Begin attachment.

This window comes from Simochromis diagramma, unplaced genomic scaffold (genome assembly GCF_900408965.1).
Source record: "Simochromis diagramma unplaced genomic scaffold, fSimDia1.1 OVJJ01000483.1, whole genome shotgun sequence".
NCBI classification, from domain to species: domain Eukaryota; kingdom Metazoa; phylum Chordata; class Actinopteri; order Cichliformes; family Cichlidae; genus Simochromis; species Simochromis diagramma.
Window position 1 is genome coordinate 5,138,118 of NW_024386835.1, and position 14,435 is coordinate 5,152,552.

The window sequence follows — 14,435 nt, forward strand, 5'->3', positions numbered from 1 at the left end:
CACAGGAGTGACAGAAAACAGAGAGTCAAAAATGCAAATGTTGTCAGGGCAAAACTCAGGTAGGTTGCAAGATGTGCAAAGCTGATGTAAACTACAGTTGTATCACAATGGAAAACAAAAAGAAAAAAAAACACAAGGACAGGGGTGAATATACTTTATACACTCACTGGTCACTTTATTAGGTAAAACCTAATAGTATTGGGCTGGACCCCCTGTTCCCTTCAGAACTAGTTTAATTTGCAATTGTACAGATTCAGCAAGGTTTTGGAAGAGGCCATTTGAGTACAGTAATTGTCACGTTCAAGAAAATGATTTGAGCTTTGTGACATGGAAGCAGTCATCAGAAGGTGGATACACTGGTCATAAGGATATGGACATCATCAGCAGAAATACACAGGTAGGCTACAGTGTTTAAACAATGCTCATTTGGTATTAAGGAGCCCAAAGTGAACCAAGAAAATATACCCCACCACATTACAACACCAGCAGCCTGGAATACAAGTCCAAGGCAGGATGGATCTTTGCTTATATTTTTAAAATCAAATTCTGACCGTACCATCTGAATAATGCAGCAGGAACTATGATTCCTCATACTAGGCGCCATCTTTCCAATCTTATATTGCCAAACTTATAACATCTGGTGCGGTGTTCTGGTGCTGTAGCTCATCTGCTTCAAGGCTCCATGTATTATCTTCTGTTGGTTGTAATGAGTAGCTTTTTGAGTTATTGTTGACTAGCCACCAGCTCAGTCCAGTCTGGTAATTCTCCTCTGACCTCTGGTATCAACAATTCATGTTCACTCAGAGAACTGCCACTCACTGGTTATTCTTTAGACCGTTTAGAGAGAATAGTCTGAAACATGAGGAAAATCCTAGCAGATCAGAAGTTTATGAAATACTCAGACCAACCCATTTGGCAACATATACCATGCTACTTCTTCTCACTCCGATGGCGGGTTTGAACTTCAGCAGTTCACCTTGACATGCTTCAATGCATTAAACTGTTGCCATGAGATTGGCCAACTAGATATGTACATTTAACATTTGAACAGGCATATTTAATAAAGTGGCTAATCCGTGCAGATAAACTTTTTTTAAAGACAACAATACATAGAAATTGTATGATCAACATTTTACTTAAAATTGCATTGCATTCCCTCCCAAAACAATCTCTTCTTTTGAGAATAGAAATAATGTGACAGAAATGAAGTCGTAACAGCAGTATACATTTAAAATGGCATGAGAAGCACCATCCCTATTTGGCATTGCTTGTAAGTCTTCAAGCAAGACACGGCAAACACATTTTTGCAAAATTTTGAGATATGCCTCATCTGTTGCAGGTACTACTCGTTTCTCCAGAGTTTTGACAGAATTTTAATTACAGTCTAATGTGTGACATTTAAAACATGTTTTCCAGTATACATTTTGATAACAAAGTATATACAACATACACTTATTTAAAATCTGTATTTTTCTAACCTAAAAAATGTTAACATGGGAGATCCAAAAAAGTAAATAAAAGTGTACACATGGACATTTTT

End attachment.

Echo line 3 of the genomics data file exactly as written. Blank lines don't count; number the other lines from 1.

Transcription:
NCBI classification, from domain to species: domain Eukaryota; kingdom Metazoa; phylum Chordata; class Actinopteri; order Cichliformes; family Cichlidae; genus Simochromis; species Simochromis diagramma.